An interesting piece by an Australian Technology Journalist, he has the right idea, but full of myths and half truths as usual.
I think you are being generous, I couldn't find enough information in the article to identify myths or half truths. Everyone is jumping on the bandwagon, and the Zero Trust noise level is so high, it is hard for people who know the technology, the risks, etc. to make sense of the landscape, much less those at the edge.
(ISC)2 members have access to a Zero Trust express learning (approximately 2 hours in length). Check it out here: "Preparing for a Zero Trust Initiative".
I would like to say "don't be satisfied with implementing ZTA and completely throw VPN, active directory and something vulnerable away".
@Masahiro Great thoughts I would also like to put forward an IBM Business Point of View on the subject with statistics. https://www.ibm.com/thought-leadership/institute-business-value/report/zero-trust-security
Download the article and give it a read for yourselves.
@AppDefectsThanks I will test it out, and provide comments as a result.
@mgorman Well ZTNA is a myth it is a construct invented by Gartner, and it only illustrates one Use Case, the protecting remote workers - there are currently about 43 Use Cases available.
The term ZTNA was never part of the original Zero Trust principles.
Rather like another well known vendor stating they have Trusted Access, if you cannot trust anyone, anything, how can you have trusted access?
I do not disagree, as I said, Zero Trust has become the latest buzz word to justify budgets and market products. It has also expanded the definitions over time. While I agree with you 100% that a gateway model is not Zero Trust, as you are then trusting the gateway, it has become commonly accepted, and is even noted in NIST work. At the same time we can say that ZTNA isn't real Zero Trust, that is an argument at almost any implementation level, because it is not a standard, it is not a given model, it is a set of principles and a goal. Like any other security layer, partially implementing Zero Trust principles may have beneficial effects, if done properly. As privacy regulation helped a lot of organizations clean up their data stores, perhaps Zero Trust will lead to better segmentation and permission management, at least for a while.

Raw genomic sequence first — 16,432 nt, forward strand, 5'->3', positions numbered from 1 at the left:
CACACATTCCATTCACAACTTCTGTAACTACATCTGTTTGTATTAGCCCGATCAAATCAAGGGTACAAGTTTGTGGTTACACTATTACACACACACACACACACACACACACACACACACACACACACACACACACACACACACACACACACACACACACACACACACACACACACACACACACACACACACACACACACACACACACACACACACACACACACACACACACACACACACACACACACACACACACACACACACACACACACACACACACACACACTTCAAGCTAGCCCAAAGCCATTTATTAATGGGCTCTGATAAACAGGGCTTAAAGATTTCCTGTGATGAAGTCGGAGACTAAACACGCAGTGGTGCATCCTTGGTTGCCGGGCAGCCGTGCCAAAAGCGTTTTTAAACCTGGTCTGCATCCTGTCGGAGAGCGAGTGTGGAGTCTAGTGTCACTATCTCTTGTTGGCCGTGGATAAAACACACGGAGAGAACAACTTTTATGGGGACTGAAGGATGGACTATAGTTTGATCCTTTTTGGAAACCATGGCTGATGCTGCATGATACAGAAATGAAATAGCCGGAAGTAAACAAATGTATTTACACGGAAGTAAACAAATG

@mgorman Thank you for your comments and wise words.
An interesting article popped up from the CSOonline, which spells out some of those myths iand misconceptions is shown below:
I think the best one is that this means you don't trust your employees. I have had this conversation several times recently about other controls. I trust our employees, generally, I don't trust whoever SAYS they are our employee, until they PROVE they are our employee. Once you get there in your head, Zero Trust becomes easy, you just have to ask that question over and over, and over. Who is this, and how do I KNOW that?